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Where we met for our fieldtrip was Augustaion which was situated south of Hagia Sophia was the imperial square in the center of the Constantinople and on the Mese which is the main street. The name Augustaion refers to the title “agustus” used for the Roman emperors. The public forum was rebuilt by Justinian after the Nika Riot. The fora is surrounded by the colonnades. On its western side there was the coloumn of Justinian which was as high as the dome of Hagia Sophia. (nearly 50m). The coloumn was made of brick and covered with a bronze sheating. On the top of the coloumn there was the statue of Justinian on the horseback who reigned between 527 and 565. This monument could be seen from an important distance from the sea and the city. (more…)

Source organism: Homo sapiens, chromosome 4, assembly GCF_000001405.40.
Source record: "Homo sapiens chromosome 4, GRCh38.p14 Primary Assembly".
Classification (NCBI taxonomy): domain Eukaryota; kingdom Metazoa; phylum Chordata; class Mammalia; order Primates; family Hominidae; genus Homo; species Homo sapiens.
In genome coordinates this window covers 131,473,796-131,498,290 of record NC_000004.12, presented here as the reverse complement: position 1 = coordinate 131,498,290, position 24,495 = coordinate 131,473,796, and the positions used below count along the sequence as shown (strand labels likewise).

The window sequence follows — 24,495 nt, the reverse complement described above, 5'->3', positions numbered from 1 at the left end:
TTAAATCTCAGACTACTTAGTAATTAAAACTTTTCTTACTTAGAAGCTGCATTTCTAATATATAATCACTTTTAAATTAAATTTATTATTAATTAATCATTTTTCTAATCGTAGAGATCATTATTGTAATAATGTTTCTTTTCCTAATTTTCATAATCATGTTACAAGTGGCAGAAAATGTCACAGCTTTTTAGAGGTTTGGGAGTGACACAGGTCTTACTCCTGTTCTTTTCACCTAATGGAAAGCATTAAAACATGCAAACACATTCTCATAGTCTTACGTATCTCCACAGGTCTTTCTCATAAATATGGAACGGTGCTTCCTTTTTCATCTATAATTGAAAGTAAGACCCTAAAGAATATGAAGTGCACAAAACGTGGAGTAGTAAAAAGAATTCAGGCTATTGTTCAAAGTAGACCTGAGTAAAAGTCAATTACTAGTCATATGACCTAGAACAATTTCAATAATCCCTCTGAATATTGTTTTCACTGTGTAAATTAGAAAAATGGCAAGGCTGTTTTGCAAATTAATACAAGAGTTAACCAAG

Blog Post on the Hippodrome, David Bergstein

Our field trip began at the Augustaion Square, directly outside the Hagia Sophia. In Byzantium the Augusteon served a similar function as it does today: a public forum, a meeting space and a center of commercial activity. After the Nika Riot the square was re-built by Justinian (along with the Hagia Sophia), and until the iconoclast period it was full of statues. During the Byzantine era the Augustaion square was surrounded by the Palace of the Patriarchate, the main Gate of the Great Palace, the Senate, Palace of Magnaura (the diplomatic palace), the bath of Zeuxipphos, the Hippodrome and the Basilica Cistern. The centrality of the square makes it easy to imagine that the Augustaion must have been full of activity. (more…)